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> Chapter 33 - VoIP Solutions: SIP > How the SIP ALG performs NAT > SIP ALG source address translation

SIP ALG source address translation

When a SIP call is started by a phone on a private network destined for a phone on the Internet, only source address translation is required. The phone on the private network attempts to contact the actual IP address of the phone on the Internet. However, the source address of the phone on the private network is not routable on the Internet so the SIP ALG must translate all private IP addresses in the SIP message into public IP addresses.

To configure the FortiGate for source address translation you add security policy that accepts sessions from the internal network destined for the Internet. You must enable NAT for the security policy and add a VoIP profile.

When a SIP request is received from the internal to the external network, the SIP ALG replaces the private network IP addresses and port numbers in the SIP message with the IP address of the FortiGate interface connected to the Internet. Depending on the content of the message, the ALG translates addresses in the Via:, Contact:, Route:, and Record-Route: SIP header fields. The message is then forwarded to the destination (either a VoIP phone or a SIP server on the Internet).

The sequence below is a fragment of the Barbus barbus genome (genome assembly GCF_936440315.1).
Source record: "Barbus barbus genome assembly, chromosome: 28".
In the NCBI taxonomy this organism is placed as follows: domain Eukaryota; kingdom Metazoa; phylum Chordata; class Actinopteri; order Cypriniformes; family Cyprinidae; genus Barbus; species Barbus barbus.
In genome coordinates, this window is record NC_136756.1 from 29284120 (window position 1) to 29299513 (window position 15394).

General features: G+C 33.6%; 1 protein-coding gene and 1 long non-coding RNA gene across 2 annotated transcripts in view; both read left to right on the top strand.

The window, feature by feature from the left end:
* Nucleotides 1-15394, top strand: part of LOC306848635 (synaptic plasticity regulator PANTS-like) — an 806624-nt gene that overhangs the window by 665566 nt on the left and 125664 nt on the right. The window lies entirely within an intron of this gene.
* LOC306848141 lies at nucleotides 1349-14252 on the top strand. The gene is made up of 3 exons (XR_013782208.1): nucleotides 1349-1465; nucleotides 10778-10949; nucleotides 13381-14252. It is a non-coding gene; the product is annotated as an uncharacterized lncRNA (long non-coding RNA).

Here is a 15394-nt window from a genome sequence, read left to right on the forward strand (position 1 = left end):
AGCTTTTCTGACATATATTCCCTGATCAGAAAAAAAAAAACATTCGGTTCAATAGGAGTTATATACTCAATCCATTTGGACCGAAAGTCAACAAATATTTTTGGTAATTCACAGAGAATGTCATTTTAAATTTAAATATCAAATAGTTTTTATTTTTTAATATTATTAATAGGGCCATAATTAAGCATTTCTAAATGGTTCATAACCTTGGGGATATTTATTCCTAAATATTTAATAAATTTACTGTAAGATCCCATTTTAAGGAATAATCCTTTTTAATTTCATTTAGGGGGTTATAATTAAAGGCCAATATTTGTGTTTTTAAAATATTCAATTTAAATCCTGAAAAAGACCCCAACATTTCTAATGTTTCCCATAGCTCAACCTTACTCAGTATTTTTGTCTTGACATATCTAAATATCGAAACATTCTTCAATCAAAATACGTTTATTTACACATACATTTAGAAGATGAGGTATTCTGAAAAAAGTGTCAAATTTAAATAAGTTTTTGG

The VoIP phone or server in the Internet sends responses to these SIP messages to the external interface of the FortiGate. The addresses in the response messages are translated back into private network addresses and the response is forwarded to the originator of the request.

For the RTP communication between the SIP phones, the SIP ALG opens pinholes to allow media through the FortiGate on the dynamically assigned ports negotiated based on information in the SDP and the Via:, Contact:, and Record-Route: header fields. The pinholes also allow incoming packets to reach the Contact:, Via:, and Record-Route: IP addresses and ports. When processing return traffic, the SIP ALG inserts the original Contact:, Via:, Route:, and Record-Route: SIP fields back into the packets.